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Plastic Surgery International
Volume 2011 (2011), Article ID 473481, 6 pages
Rhinoplasty and Functional Endoscopic Sinus Surgery
1Department of Otolaryngology-Head and Neck Surgey, Naval Hospital Camp Pendleton, CA 92055, USA
2Department of Surgery, The Uniformed Services University of the Health Sciences, Bethesa, MD 20814, USA
3Department of Health Care Sciences, The George Washington University School of Health Sciences, Washinton, DC 2003-7, USA
Received 27 November 2010; Accepted 1 May 2011
Academic Editor: Selahattin Özmen
Copyright © 2011 George L. Murrell. This is an open access article distributed under the Creative Commons Attribution License, which permits unrestricted use, distribution, and reproduction in any medium, provided the original work is properly cited.
An increasing number of patients are opting for combining sinus surgery and cosmetic rhinoplasty. The author has been performing rhinoplasty with FESS since April of 1990. The technique and equipment used in early cases is much different than that used in more recent surgeries. Specific advances include high definition monitor, intraoperative navigation system, and powered dissecting instruments. The benefits of these advances are illustrated by a review of the more recent cases performed by the author. Combined rhinoplasty and FESS can be performed with good results (functional and cosmetic) and minimal complications. Advances in sinus surgery technique and equipment have made the procedure safer, faster, more precise, and more comfortable.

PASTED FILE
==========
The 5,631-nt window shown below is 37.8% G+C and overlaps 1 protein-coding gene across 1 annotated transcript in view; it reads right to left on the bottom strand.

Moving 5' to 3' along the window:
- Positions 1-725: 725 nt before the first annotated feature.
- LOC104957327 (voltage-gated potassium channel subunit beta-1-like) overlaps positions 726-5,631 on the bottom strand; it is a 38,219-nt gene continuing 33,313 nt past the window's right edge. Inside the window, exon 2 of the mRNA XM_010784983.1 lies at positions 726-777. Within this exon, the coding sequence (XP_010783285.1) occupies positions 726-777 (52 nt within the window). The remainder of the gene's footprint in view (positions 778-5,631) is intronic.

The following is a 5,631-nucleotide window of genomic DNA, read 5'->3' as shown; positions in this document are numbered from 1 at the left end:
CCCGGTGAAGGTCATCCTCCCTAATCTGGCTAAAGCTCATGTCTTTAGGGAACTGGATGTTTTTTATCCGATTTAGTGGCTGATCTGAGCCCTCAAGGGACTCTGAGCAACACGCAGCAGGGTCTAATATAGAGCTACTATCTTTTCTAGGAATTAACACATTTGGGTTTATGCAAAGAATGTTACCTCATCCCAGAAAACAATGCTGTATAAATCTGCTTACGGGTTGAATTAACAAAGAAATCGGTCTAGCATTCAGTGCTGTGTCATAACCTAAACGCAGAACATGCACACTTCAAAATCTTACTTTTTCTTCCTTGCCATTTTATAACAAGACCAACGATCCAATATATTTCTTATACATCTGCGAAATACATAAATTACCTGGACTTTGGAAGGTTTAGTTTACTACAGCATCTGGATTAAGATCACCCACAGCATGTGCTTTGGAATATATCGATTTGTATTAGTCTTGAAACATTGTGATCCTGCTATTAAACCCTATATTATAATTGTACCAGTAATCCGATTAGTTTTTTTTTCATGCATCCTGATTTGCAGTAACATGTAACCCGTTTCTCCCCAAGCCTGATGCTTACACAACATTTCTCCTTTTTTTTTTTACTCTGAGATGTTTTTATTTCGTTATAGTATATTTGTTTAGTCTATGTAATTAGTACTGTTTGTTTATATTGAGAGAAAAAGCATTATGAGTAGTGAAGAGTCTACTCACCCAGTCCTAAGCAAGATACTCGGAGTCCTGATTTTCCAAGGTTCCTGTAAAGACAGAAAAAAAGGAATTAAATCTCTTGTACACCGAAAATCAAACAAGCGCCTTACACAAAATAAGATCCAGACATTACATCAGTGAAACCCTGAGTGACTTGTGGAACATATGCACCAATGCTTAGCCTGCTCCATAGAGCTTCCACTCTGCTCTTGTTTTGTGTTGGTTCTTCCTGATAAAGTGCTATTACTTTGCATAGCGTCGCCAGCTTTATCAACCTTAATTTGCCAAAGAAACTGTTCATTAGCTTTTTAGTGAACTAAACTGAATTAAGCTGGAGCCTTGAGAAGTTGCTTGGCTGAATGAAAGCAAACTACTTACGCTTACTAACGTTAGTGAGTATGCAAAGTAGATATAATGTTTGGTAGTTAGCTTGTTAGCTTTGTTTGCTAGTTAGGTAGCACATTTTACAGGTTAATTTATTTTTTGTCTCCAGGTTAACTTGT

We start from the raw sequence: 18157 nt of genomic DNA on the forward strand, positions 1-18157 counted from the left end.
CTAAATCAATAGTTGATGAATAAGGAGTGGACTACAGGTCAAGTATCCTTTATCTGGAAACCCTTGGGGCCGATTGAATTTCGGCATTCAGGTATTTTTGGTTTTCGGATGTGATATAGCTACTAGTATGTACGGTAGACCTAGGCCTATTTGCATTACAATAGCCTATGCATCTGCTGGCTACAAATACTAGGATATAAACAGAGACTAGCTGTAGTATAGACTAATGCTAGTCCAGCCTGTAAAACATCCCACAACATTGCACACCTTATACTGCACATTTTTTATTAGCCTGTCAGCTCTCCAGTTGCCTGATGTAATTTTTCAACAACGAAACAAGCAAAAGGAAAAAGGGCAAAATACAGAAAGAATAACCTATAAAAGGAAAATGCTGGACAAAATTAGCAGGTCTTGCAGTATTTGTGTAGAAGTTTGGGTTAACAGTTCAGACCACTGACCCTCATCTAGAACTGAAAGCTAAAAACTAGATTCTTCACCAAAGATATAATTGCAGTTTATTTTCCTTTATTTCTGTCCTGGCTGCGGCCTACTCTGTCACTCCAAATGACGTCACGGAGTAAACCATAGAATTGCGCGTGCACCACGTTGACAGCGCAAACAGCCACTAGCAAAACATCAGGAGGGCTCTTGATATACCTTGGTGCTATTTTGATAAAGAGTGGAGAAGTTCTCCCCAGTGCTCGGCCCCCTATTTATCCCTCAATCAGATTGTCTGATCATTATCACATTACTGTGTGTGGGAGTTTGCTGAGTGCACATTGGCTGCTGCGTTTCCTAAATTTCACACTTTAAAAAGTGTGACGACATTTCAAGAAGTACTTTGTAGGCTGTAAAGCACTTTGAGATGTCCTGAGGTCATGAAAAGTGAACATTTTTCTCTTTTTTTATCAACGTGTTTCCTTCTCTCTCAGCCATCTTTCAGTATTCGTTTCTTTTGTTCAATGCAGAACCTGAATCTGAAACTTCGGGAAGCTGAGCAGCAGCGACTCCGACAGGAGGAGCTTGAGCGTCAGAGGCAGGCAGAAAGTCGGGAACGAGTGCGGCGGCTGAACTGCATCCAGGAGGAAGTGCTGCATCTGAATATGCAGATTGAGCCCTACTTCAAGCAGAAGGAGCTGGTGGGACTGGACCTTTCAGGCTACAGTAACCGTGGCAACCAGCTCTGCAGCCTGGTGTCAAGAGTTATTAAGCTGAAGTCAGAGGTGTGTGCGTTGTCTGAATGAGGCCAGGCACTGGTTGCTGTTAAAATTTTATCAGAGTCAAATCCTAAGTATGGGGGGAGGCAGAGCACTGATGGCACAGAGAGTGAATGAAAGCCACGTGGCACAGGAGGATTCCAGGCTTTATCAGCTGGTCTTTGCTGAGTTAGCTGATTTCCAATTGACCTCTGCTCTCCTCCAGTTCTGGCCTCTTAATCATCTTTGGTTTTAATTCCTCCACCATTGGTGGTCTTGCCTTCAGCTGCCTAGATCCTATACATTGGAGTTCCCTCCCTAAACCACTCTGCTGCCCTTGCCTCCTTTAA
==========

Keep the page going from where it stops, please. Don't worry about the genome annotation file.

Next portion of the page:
Combining rhinoplasty and FESS was first reported in 1991 by Shemen and Matarasso . Since then numerous authors have reported large studies illustrating the overall safety and efficacy of combining the two procedures [2–8]. The focus of this paper is to report the author’s recent specific experience with combining rhinoplasty and FESS and highlight the evolution that has occurred in sinus surgery during the authors’ 20 years of combining the procedures.